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Montana Field Guide

Montana Field Guides

Silver Bladderpod - Physaria ludoviciana
Other Names:  Lesquerella ludoviciana

Species of Concern
Native Species

Global Rank: G5
State Rank: S2S3
(see State Rank Reason below)
State Threat Score: No Known Threats

Agency Status


External Links

State Rank Reason (see State Rank above)
Rare in Montana. Primarily a plains species which barely enters eastern Montana where it is restricted to sandy sites. Locally common at one site and threats to the species' viability appear to be minimal at this time.
General Description
Stems ascending, 15–25 cm from a simple caudex. Basal leaves rosulate, erect, linear, 3–7 cm long. Stem leaves similar, reduced upward. Vestiture of 4- to 7-rayed stellate hairs. Petals 6–8 mm long. Fruit globose, 3–4 mm high; style 2–5.5 mm long; seeds 2 to 6 per locule; pedicels curved down, 10–16 mm long (Lesica et al. 2012. Manual of Montana Vascular Plants. BRIT Press. Fort Worth, TX).

Diagnostic Characteristics
Silver Bladderpod - Physaria ludoviciana, SOC
*Pedicles are recurved downward 10-16 mm long.
*Fruits are globose not 2-lobed, 3-4 mm high
*Basal leaves are erect, linear, 3-7 mm long.

Thick-leaf BladderpodPhysaria pachyphylla, SOC
*Pedicels curve upwards (ascend), 3-10 mm long.
*Fruits inflated, not 2-lobed, and narrowly elliptic to ovoid, 3-6 mm tall. Style is more than half the length of the fruit (silicle).
*Basal leaves have distinct petioles and blades. Blades are spatulate to oblanceolate in shape, nearly 1 mm thick and cupped (but not folded), and with entire margins [key characteristic].
*Plants grow on pinkish or reddish soils derived from limestone on exposed slopes and ridges in valleys.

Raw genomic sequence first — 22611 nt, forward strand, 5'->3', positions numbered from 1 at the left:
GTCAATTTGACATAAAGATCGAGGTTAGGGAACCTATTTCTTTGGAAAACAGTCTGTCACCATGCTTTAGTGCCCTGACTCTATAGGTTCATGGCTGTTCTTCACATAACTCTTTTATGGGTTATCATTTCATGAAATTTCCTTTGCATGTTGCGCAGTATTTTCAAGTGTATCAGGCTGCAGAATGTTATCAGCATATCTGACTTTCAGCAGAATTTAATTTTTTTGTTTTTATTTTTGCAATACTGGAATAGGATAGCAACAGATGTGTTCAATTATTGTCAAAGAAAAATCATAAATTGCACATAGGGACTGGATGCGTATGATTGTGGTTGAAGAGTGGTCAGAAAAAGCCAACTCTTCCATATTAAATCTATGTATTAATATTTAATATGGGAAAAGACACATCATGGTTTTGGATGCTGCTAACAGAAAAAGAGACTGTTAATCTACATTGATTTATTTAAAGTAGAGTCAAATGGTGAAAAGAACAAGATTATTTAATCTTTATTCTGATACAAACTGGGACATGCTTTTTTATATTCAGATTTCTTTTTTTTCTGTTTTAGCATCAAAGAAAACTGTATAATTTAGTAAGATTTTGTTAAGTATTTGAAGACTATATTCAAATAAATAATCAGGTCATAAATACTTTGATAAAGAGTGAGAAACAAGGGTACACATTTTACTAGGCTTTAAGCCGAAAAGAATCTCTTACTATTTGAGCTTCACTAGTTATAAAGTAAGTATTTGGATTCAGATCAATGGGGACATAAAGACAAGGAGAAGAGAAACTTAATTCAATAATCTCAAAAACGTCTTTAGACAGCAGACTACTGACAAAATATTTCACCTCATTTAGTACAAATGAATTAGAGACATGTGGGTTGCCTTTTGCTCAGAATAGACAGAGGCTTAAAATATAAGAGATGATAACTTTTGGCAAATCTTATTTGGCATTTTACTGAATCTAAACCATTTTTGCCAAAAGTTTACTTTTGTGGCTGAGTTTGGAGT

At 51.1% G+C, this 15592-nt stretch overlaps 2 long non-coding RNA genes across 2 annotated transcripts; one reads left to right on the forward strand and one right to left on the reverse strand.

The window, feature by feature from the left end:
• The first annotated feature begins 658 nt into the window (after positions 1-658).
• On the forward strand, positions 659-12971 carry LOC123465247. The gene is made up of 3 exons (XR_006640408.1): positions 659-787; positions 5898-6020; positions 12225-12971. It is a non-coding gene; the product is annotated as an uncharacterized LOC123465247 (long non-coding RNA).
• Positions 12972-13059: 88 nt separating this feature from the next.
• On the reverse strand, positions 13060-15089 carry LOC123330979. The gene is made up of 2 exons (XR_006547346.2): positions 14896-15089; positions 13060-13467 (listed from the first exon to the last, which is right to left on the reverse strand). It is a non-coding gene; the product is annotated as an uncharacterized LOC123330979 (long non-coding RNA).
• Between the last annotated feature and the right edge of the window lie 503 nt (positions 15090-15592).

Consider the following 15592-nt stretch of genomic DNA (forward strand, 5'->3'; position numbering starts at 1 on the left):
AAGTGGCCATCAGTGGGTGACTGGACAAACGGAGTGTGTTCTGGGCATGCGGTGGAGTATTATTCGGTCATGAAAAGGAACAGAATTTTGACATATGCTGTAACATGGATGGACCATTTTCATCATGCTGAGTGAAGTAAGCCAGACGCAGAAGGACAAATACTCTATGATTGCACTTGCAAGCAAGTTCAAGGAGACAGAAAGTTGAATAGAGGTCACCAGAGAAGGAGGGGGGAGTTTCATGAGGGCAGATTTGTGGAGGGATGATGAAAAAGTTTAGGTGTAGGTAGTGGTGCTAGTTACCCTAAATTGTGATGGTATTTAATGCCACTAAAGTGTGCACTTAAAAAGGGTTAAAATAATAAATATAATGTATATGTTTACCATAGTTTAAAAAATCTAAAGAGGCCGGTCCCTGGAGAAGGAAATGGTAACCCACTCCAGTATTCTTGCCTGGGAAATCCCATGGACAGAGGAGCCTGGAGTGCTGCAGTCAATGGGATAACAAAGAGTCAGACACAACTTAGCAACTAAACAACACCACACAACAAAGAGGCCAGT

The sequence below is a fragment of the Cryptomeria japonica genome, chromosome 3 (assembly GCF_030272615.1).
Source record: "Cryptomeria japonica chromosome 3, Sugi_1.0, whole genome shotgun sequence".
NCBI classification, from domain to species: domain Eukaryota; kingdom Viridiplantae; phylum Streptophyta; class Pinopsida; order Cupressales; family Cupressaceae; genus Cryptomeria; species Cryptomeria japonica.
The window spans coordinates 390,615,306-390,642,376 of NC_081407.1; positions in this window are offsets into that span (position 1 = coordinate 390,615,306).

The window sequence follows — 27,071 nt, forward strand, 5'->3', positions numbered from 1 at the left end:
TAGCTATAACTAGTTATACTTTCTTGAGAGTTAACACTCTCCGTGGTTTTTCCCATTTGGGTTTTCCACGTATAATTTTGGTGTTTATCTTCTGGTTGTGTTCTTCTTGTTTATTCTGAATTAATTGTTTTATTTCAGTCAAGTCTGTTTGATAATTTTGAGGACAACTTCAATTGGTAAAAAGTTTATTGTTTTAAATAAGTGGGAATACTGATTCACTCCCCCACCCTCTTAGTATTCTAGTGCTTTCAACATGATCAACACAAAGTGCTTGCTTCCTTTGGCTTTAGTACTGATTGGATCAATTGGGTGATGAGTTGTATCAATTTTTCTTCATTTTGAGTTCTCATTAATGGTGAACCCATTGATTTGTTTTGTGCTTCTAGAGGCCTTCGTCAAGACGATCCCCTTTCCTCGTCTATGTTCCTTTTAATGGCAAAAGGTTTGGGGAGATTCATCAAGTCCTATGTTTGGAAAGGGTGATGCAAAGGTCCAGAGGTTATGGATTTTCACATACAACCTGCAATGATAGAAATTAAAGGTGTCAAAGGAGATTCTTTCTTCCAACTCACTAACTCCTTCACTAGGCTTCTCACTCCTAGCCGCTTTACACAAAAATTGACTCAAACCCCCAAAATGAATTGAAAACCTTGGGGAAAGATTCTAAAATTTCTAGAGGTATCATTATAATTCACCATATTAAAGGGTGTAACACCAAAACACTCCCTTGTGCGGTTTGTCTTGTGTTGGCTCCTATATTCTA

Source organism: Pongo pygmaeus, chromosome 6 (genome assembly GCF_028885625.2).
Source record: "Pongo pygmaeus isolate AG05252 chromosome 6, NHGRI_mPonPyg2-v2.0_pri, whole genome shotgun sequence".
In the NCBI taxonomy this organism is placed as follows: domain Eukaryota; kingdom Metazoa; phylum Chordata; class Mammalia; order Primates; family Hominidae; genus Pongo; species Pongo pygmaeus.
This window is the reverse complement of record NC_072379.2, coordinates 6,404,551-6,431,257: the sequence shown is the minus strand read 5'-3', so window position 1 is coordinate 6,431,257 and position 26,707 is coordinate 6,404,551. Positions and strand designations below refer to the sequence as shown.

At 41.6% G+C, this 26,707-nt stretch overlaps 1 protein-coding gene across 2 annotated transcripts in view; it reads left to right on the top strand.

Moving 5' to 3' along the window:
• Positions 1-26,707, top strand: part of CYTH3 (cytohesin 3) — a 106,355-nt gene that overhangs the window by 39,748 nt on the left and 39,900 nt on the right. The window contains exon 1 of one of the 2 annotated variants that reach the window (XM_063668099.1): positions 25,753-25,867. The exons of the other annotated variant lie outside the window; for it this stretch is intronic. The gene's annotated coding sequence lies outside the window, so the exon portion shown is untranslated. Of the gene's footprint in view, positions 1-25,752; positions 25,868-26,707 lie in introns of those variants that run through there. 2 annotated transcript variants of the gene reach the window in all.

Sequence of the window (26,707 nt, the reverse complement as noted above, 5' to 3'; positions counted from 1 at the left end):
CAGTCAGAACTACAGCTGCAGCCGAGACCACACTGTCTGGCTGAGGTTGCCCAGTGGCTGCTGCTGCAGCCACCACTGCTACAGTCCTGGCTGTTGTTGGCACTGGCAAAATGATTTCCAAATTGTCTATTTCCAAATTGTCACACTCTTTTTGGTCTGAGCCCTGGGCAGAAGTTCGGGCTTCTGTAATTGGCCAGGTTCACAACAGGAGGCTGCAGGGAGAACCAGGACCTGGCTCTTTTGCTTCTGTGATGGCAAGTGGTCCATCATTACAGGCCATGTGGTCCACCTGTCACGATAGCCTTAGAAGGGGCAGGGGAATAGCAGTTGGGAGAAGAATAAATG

Species Range
Montana Range Range Descriptions


Range Comments
MT to MB south to NV, AZ, CO, OK and IL (Lesica et al. 2012. Manual of Montana Vascular Plants. BRIT Press. Fort Worth, TX).

Observations in Montana Natural Heritage Program Database
Number of Observations: 56

(Click on the following maps and charts to see full sized version) Map Help and Descriptions
Relative Density



(Observations spanning multiple months or years are excluded from time charts)

Sandy sites on the plains, often around sandstone outcrops.
Predicted Suitable Habitat Model

This species has a Predicted Suitable Habitat Model available.

To learn how these Models were created see

Ecological Systems Associated with this Species

Threats or Limiting Factors
Threat impact not assigned because threats are not known (MTNHP Threat Assessment 2021).

  • Literature Cited AboveLegend:   View Online Publication
    • Lesica, P., M.T. Lavin, and P.F. Stickney. 2012. Manual of Montana Vascular Plants. Fort Worth, TX: BRIT Press. viii + 771 p.
  • Additional ReferencesLegend:   View Online Publication
    Do you know of a citation we're missing?
    • Al-Shehbaz, I. A. and S. L. O'Kane. 2002. Lesquerella is united with Physaria (Brassicaceae). Novon 12:319-329.
    • Quire, R.L. 2013. The sagebrush steppe of Montana and southeastern Idaho shows evidence of high native plant diversity, stability, and resistance to the detrimental effects of nonnative plant species. M.Sc. Thesis. Bozeman, MT: Montana State University. 124 p.
    • Rundquist, V.M. 1973. Avian ecology on stock ponds in two vegetational types in north-central Montana. Ph.D. Dissertation. Bozeman, MT: Montana State University. 112 p.
    • Seipel, T.F. 2006. Plant species diversity in the sagebrush steppe of Montana. M.Sc. Thesis. Bozeman, MT: Montana State University. 87 p.
    • Wood, A.K. 1987. Ecology of a prairie mule deer population. Ph.D. Dissertation. Bozeman, MT: Montana State University. 205 p.
  • Web Search Engines for Articles on "Silver Bladderpod"
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Citation for data on this website:
Silver Bladderpod — Physaria ludoviciana.  Montana Field Guide.  .  Retrieved on , from